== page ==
6. Brachytherapy Application With In Situ Dose Painting Administered by Gold Nanoparticle Eluters

    SciTech Connect

    Sinha, Neeharika; Cifter, Gizem; Sajo, Erno; Kumar, Rajiv; Sridhar, Srinivas; Nguyen, Paul L.; Cormack, Robert A.; Makrigiorgos, G. Mike; Ngwa, Wilfred

    2015-02-01

    Purpose: Recent studies show promise that administering gold nanoparticles (GNP) to tumor cells during brachytherapy could significantly enhance radiation damage to the tumor. A new strategy proposed for sustained administration of the GNP in prostate tumors is to load them into routinely used brachytherapy spacers for customizable in situ release after implantation. This in silico study investigated the intratumor biodistribution and corresponding dose enhancement over time due to GNP released from such GNP-loaded brachytherapy spacers (GBS). Method and Materials: An experimentally determined intratumoral diffusion coefficient (D) for 10-nm nanoparticles was used to estimate D for other sizes by using the Stokes-Einstein equation. GNP concentration profiles, obtained using D, were then used to calculate the corresponding dose enhancement factor (DEF) for each tumor voxel, using dose painting-by-numbers approach, for times relevant to the considered brachytherapy sources' lifetimes. The investigation was carried out as a function of GNP size for the clinically applicable low-dose-rate brachytherapy sources iodine-125 (I-125), palladium-103 (Pd-103), and cesium-131 (Cs-131). Results: Results showed that dose enhancement to tumor voxels and subvolumes during brachytherapy can be customized by varying the size of GNP released or eluted from the GBS. For example, using a concentration of 7 mg/g GNP, significant DEF (>20%) could be achieved 5 mm from a GBS after 5, 12, 25, 46, 72, 120, and 195 days, respectively, for GNP sizes of 2, 5, 10, 20, 30, and 50 nm and for 80 nm when treating with I-125. Conclusions: Analyses showed that using Cs-131 provides the highest dose enhancement to tumor voxels. However, given its relatively longer half-life, I-125 presents the most flexibility for customizing the dose enhancement as a function of GNP size. These findings provide a useful reference for further work toward development of potential new brachytherapy application with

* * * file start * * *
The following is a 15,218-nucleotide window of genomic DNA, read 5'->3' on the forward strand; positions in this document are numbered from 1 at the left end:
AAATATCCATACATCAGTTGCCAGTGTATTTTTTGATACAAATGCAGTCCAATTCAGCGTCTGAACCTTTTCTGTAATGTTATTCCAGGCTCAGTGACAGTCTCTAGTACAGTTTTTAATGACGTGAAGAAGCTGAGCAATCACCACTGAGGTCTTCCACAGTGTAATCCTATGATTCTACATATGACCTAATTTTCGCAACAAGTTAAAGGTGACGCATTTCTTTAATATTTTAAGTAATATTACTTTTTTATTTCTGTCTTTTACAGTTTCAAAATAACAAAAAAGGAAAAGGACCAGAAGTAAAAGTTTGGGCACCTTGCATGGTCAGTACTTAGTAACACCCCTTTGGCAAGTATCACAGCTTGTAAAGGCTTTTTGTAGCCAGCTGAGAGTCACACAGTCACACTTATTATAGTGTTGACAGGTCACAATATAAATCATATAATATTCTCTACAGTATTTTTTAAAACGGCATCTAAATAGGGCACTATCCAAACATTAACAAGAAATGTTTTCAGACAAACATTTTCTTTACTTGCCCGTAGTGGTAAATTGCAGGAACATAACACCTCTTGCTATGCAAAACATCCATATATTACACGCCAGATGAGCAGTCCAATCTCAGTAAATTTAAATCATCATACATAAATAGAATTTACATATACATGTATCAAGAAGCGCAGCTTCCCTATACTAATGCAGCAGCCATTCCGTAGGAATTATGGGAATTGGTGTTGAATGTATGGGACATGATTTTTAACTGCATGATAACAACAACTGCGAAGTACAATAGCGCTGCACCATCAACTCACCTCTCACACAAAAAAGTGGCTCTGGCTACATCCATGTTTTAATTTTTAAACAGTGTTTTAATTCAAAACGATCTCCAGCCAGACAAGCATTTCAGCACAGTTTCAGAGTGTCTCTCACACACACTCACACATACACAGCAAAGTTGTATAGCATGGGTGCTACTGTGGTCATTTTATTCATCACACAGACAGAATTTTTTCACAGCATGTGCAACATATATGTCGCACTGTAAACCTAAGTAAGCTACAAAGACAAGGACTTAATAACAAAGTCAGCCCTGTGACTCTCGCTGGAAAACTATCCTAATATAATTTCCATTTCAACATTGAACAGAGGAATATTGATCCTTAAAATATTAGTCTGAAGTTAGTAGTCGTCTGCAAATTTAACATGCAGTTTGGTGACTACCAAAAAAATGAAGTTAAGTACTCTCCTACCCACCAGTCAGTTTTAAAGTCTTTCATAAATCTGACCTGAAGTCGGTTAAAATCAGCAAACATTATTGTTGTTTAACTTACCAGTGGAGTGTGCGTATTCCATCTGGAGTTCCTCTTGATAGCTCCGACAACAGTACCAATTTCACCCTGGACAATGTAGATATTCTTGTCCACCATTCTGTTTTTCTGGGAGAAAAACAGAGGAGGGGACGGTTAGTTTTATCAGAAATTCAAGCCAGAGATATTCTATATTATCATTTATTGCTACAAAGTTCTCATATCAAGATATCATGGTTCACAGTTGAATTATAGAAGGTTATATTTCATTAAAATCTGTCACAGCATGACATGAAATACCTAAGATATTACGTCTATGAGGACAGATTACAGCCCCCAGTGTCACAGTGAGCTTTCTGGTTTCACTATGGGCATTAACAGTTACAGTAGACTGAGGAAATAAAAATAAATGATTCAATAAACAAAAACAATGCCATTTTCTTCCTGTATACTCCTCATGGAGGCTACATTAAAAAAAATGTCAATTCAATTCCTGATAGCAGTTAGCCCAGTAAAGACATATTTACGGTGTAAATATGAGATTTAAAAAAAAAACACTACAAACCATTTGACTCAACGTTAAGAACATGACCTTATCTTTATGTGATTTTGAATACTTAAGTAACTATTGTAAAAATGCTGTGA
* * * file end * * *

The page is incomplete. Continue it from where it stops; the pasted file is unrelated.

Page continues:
7. BIOCHANIN A SHOWS NO EFFECT ON SKELETAL SYSTEM IN OVARIECTOMIZED RATS, WHEN ADMINISTERED IN MODERATE DOSE.

    PubMed

    Kaczmarczyk-Sedlak, Ilona; Zych, Maria; Wojnar, Weronika; Ozimina-Kamińska, Ewa; Dudek, Sławomir; Chadała, Natalia; Kachel, Agnieszka

    2015-01-01